Patty was less charmed by the situation. “But doesn’t that mean we can’t leave?”
Her words didn’t dim Abigail’s smile. “Pass me over my bag,” she said to Patty. Patty handed over the bag containing Abigail’s possessions from the Burning Dog, which she’d been carrying for her. Abigail reached in and pulled out a knife. She held it up so Patty could see. “Here’s a lesson for you, Patty. I want to summon up the ghost of whoever is the source of the magic protecting us. The surest way to summon a ghost is with blood. Pity my shoulder doesn’t seem to be bleeding anymore.” Abigail held out her left hand and brought the knife down to slice across her palm. She knew just how to do this to produce enough blood without doing herself much harm.
Only she couldn’t. At the last moment, her arm went numb, and the knife slipped from her fingers and vanished into the grass.
No blood is to be shed here.
Patty jumped. She wasn’t sure if she had heard that voice, or whether it was a thought in her head. To her it seemed like the driest of whispers, like the sound of old leaves in a pile stirred by the wind.
She looked around, saw nothing, turned back to say something to Abigail, and then saw it. It was standing beside Abigail. It looked like a shadow, but it was standing upright. It was the shadow of a person, a woman. It had a touch of color: green eyes.
Abigail spoke. “I meant no disrespect. Do we have you to thank for protecting us from the demons out there?”
Again the voice of dry leaves: You were pursued. They meant you harm. None may be harmed here.
Patty still felt spooked by the voice, and decided she had to say something, if only to reassure herself. “Can you help us get back to town?”
Abigail wanted to hush Patty. One doesn’t go about asking for help from ghosts until one knows who they are and what their intentions are. But it was usually a bad idea to try to interrupt them, too. So Abigail remained quiet, and resolved to speak first after the ghost was finished.
I cannot leave here. My influence extends only over my farm and no farther.
Before Patty could say another word, Abigail jumped in. “Who are you . . .”
She didn’t finish. Patty had remembered a story her sister Grace had told her about her last adventure with Rebecca. She interrupted Abigail. “You’re Asenath Shattuck. Rebecca summoned you years ago.”
To Patty, it seemed the ghost turned its eyes on her. A shadowy hand reached out. A chill ran through Patty’s body, and a more intense coldness and numbness in her brain. Then it just stopped and Patty found herself looking at the ghost and Abigail again.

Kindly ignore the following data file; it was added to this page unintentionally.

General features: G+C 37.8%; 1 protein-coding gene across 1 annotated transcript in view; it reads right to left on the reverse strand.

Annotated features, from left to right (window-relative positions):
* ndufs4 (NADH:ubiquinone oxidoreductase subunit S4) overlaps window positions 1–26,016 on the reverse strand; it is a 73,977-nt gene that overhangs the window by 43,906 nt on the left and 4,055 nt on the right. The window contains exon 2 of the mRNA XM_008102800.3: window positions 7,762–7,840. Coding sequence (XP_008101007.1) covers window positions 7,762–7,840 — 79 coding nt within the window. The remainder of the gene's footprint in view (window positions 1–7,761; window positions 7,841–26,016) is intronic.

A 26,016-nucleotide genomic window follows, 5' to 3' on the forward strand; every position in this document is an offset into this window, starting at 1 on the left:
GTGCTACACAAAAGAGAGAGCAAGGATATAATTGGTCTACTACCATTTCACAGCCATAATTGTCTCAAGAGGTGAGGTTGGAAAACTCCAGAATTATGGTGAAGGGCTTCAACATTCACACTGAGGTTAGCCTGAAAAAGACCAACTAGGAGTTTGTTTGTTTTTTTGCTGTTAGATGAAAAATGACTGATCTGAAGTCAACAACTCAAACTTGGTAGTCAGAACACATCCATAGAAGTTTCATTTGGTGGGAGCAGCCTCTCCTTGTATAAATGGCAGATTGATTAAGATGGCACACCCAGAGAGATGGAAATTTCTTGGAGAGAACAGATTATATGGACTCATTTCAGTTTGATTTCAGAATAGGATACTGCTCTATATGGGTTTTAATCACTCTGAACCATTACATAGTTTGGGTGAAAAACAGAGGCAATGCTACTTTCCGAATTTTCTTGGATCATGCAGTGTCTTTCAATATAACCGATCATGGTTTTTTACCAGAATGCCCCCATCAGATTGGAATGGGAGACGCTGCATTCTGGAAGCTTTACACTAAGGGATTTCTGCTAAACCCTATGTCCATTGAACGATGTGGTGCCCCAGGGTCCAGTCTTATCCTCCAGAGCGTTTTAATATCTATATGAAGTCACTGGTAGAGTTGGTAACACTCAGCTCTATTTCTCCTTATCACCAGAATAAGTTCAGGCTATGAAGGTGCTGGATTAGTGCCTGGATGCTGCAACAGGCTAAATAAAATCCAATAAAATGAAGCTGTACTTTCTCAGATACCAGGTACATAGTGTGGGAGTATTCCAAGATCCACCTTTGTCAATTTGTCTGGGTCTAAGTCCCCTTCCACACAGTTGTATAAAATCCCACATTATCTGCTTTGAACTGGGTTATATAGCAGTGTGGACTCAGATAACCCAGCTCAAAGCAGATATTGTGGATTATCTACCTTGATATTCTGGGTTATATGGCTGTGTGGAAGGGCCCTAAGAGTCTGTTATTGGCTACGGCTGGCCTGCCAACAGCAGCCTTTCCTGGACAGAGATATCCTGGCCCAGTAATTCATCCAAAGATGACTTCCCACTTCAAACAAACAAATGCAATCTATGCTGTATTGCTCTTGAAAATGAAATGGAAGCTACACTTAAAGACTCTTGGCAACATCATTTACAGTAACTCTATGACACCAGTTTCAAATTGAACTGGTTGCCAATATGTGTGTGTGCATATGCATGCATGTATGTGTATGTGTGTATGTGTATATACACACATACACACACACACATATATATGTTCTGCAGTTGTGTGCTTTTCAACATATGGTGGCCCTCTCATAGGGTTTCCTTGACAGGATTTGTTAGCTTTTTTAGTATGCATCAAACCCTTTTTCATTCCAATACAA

Patty would have been amazed to know that Abigail had the very same experience at the same time. Unlike Patty, she knew exactly what the ghost was doing, entering their minds and looking for information. She would not have let it do so, but realized too late that the ghost’s power had entered into her from the moment she had set foot on its ground. Its power had allowed her to walk normally once she had got over the stone wall. Abigail had drawn on that power unwittingly, and now could not resist it. Yet the ghost seemed to realize the offense it was causing, and let Abigail see just exactly what information it wanted: information on Rebecca Maxwell. And not just any information on Rebecca, no, just information on why she was here.
Rebecca has returned. It is an evil time.
Patty was offended. She would have said something, but Abigail gave her a warning glance, and then spoke herself. “I am sorry if we are friends with one you dislike.”
She is of my blood. I could not dislike her. There are evil times when she is here, but they are not of her doing.
Abigail had an inspiration. If Rebecca did not bring bad times, then perhaps the dragon did? So she said to the ghost, “Who brought the evil times?”
The man who sent these demons that stay out of my reach for fear I will destroy them, as I did with one of their number before.
This was not the answer Abigail was expecting, but it was informative. Abigail was impressed that a ghost could destroy a Taryan demon, and privately resolved to stay on Asenath’s good side. Perhaps the ghost could tell her more. “Do you know the man’s name?”
No. He was cautious, and did not step onto my land. But this is his appearance.
As Abigail watched, a second shadow appeared beside Asenath. It gradually assumed more definite form, and began acquiring features and coloring. Within a quarter-minute, the representation was complete.
Abigail stared at the apparition, scarcely willing to credit what she saw. She recognized the figure. They were all in much deeper trouble than she had realized. And, though it pained her to admit it, it was all her fault.
End of chapter fifteen